brief History of Grande-Digue
the beginning it was just a strip of land along a salt water bay. A
river flowing to the bay had become an oasis for hunting and fishing by
the Micmac people who called it Esedeiik. This title became the name that
the first Acadian settlers were to call the whole area: Gedaique and later
on, through phonetic distortions, Shediac.
Acadian families found refuge in this area during the 1755 deportation but
didn’t file land claims until 1791. At that time Shediac was still the
name that was used for the whole area. Even today the parish of
Grande-Digue retains many references to its original designation: the
community of Shediac River, the river itself and Shediac Bridge are a few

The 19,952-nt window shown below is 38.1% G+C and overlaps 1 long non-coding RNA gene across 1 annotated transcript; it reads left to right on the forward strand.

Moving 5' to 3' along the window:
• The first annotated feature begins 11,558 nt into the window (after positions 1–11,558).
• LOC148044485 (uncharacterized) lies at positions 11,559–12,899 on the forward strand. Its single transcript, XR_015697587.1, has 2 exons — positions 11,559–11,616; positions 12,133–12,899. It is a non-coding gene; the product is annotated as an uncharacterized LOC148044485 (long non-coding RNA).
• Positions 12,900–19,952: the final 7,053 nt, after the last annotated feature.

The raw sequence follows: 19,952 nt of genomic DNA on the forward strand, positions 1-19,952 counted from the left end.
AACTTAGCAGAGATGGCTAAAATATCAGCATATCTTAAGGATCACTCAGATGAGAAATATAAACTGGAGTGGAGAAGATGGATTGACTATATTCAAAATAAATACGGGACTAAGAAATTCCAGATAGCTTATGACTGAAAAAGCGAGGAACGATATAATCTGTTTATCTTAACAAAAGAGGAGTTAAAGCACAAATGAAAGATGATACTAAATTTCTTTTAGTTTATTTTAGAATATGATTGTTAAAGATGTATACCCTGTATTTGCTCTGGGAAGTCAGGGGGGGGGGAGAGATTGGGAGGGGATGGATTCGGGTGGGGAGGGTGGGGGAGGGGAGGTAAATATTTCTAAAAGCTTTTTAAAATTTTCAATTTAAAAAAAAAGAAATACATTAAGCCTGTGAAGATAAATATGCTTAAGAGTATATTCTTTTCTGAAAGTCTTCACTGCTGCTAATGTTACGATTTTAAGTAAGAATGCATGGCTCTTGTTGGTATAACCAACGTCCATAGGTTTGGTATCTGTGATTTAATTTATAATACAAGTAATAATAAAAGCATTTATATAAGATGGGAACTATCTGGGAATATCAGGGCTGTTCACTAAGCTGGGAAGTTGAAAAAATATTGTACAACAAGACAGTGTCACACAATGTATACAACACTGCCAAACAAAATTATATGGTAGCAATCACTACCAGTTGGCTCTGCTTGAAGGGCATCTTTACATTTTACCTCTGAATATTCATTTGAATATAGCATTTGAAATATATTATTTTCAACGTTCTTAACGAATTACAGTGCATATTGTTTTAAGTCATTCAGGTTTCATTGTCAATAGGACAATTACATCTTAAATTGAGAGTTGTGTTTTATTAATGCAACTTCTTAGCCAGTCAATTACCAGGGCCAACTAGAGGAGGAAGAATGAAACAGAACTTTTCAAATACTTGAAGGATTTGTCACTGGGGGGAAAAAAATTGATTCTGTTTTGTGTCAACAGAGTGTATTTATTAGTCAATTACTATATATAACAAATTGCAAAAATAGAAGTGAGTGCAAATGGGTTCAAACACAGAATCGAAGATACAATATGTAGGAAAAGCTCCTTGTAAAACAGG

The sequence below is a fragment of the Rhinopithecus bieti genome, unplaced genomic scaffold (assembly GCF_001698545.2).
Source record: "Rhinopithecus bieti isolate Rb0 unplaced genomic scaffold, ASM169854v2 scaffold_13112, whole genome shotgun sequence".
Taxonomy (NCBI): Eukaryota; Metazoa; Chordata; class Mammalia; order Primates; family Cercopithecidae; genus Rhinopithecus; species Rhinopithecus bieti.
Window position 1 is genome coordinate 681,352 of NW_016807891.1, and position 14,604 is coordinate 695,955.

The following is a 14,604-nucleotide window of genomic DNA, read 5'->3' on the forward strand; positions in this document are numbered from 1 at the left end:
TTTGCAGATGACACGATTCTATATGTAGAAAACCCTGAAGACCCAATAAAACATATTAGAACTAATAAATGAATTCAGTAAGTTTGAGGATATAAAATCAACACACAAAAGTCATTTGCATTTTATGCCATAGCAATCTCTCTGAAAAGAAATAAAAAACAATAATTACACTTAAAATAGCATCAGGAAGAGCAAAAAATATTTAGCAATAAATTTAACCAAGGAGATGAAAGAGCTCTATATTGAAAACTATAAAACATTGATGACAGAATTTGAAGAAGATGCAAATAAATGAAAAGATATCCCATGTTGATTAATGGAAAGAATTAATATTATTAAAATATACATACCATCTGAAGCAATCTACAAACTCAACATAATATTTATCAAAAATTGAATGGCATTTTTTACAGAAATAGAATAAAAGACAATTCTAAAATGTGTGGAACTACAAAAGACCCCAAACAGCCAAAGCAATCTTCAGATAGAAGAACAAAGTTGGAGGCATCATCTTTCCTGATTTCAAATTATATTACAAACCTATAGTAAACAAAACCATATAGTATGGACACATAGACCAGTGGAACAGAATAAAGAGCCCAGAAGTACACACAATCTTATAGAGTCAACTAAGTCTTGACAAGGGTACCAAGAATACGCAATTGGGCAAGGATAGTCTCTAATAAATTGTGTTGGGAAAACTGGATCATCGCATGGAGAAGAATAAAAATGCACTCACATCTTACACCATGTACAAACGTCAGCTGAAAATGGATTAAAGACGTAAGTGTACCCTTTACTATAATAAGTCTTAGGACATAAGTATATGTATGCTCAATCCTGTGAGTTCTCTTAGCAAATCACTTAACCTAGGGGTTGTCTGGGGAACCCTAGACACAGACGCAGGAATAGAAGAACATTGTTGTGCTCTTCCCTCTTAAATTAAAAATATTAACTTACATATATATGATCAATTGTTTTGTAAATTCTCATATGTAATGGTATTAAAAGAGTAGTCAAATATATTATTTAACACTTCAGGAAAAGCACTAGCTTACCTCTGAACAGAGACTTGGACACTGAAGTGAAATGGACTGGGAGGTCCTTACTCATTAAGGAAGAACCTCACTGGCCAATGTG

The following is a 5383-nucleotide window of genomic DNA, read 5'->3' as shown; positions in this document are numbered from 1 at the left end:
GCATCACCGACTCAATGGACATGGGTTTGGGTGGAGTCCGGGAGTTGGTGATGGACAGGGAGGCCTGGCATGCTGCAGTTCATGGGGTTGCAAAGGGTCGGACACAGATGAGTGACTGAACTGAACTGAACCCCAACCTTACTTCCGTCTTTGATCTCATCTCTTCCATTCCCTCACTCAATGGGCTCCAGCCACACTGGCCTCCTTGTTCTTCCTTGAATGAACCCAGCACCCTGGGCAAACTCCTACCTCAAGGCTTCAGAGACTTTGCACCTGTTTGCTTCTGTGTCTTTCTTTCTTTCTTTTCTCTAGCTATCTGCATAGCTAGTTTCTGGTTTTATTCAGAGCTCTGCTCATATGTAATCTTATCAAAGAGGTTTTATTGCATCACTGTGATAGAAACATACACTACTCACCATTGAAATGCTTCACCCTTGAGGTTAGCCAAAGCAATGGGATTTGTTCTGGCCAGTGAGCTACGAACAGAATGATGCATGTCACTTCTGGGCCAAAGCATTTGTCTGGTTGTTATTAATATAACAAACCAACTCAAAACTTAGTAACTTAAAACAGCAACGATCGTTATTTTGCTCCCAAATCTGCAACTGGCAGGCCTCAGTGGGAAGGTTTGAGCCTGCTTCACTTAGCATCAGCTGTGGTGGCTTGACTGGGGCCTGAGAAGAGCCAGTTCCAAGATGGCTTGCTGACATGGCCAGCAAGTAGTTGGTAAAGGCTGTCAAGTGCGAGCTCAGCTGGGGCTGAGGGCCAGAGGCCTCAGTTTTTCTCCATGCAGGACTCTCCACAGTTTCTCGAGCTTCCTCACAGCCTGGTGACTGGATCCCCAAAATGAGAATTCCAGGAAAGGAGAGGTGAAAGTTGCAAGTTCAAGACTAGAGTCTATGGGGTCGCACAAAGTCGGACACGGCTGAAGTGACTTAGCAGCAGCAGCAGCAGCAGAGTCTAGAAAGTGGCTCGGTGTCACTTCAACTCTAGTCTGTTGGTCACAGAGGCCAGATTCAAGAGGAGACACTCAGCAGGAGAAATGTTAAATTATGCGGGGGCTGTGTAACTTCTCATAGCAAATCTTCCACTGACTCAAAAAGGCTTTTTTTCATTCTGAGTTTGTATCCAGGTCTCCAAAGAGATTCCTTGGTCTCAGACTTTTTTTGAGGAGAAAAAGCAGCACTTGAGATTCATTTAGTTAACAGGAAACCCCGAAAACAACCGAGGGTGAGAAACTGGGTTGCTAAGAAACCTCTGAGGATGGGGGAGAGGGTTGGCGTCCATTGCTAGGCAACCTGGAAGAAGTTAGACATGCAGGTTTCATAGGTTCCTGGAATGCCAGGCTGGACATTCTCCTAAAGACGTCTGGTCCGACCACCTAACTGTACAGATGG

Grande-Digue may have been no more than a pawn in the lengthy struggle
between France and England for the lands of Acadia and New France, it
still possesses its own rich history. Those interested in reading more
should consult Grande-Digue; Monographie historique d'une paroisse
acadienne, a French language textbook by Paul-Pierre Bourgeois.
active historical society, La Société Historique de Grande-Digue also
regularly publishes a collection of historical essays called Brins
d'histoire. The historical society is also responsible for the
local museum which is housed in a replica of the first local chapel.